Pig kidneys transplanted  into  humans  were not only not rejected, but also began to function normally for the first time

Scientists from the University of Alabama succeeded in replacing two human kidneys with genetically modified pig organs. With the family's permission, pig kidneys were transplanted to a patient diagnosed with brain death. 
For the first time in the history of medicine, donor organs were not only not rejected, but also began to function normally, that is, to produce urine, cleaning the body of toxic metabolic products.
A detailed description of this unique operation has been evaluated by the scientific community and published this week in the scientific journal JAMA Surgery.
Although this case is unique so far, it gives hope to tens of thousands of patients suffering from chronic kidney disease and in need of a transplant.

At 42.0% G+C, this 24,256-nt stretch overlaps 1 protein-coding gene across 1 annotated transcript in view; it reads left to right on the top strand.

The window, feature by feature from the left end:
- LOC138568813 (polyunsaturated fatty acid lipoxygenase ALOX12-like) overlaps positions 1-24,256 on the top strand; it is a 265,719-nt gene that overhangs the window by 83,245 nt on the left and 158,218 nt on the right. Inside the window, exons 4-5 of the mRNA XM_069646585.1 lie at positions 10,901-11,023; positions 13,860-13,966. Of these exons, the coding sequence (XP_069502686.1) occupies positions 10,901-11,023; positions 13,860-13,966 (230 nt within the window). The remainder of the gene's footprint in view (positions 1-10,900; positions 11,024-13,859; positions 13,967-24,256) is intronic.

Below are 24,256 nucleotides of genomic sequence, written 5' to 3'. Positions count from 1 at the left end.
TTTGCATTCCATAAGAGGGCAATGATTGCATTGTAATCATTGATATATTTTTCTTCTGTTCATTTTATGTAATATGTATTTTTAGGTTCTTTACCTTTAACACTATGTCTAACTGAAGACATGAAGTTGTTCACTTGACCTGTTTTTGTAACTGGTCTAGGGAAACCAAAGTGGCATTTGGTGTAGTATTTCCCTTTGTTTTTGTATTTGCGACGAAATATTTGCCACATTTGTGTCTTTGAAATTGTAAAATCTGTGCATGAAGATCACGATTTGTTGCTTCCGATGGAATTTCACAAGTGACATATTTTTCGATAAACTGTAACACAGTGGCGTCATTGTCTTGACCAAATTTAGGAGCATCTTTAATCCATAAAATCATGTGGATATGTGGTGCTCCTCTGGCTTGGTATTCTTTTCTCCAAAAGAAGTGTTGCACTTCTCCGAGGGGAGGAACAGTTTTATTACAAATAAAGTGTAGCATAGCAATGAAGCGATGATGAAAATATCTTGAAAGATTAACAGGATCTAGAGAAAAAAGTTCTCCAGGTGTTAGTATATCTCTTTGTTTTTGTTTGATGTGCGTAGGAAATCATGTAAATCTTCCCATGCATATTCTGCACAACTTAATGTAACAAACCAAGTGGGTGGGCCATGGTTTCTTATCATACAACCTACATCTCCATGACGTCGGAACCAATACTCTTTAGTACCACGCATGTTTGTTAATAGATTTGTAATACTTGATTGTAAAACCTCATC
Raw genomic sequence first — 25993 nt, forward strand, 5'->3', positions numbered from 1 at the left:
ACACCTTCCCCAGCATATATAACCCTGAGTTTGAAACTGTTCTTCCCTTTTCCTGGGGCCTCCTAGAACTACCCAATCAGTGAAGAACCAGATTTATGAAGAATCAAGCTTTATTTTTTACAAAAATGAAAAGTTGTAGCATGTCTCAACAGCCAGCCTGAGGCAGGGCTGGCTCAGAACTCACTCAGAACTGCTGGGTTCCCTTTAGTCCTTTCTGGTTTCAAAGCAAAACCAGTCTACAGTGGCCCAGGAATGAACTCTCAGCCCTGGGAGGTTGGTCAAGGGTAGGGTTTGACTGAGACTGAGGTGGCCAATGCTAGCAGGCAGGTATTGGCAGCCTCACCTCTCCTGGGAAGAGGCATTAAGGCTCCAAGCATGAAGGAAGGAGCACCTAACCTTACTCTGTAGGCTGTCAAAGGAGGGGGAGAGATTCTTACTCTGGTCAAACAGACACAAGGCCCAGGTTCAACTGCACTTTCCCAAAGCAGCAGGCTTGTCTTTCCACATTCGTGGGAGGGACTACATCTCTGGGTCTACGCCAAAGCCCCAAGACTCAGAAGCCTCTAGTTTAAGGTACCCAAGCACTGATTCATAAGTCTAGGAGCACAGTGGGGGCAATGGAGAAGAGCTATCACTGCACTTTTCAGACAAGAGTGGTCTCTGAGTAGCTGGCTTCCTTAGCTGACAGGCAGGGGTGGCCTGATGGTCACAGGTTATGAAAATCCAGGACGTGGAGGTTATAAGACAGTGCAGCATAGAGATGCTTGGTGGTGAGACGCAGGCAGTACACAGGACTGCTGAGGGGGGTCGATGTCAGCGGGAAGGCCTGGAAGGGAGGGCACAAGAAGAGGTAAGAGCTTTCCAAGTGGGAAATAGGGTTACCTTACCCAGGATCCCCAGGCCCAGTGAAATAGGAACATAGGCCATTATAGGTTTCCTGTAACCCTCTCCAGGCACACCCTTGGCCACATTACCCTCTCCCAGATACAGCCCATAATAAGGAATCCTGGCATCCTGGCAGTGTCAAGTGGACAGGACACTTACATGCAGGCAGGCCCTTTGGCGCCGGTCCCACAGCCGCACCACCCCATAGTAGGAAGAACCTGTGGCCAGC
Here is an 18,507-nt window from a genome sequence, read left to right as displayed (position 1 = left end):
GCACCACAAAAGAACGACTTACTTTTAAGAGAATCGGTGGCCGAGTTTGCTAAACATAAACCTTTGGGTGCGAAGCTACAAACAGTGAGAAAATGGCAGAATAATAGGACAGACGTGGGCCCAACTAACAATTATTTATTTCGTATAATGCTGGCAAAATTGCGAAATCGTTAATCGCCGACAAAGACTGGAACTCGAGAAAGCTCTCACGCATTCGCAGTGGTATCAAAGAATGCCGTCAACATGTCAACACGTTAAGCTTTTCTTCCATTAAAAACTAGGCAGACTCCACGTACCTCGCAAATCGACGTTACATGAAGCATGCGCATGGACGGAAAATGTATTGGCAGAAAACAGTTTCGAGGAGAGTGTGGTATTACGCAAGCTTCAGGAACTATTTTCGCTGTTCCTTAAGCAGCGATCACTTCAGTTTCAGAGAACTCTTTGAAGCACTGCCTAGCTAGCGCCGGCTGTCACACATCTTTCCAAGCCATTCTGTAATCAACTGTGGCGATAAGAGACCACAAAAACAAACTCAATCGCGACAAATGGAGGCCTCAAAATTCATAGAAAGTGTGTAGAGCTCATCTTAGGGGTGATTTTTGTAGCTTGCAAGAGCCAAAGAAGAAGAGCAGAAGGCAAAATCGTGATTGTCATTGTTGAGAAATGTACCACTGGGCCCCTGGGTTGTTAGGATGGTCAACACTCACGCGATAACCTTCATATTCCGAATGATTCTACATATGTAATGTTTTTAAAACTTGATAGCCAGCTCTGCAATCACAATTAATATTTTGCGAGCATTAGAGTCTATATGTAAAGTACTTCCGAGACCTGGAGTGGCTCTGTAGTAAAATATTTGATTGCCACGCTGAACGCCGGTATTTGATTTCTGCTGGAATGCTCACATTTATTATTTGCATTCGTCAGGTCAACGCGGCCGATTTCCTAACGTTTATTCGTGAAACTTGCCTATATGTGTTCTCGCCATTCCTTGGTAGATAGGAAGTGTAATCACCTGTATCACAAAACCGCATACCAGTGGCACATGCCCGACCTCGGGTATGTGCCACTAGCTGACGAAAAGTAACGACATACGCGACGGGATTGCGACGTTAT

Worldwide, the demand for donor organs far exceeds the supply. According to statistics, two out of every five patients waiting for a transplant in the US die within five years of being diagnosed, unable to receive a suitable donor organ.
In fact, this is not the first human pig kidney transplant that can be called successful. During the last few years, similar attempts have already been made twice, and the kidney was not rejected by the body. However, only this time, the doctors managed to ensure that the donor organ also functions completely normally, performing all its functions, the main of which is cleaning the body of harmful vital substances, first of all, creatinine.
Pig kidneys to be transplanted were specially grown and "humanized" by the method of genetic adaptation, so that the patient's organism does not reject the donor organ as foreign after the operation. For this, scientists find and "disable" four exclusively pig genes (GTKO, CMAH, B4GALNT2, GHR) in the DNA chain, after which they complement it with six human genes (CD46, CD55, CD47, THBD, PROCR, HMOX1).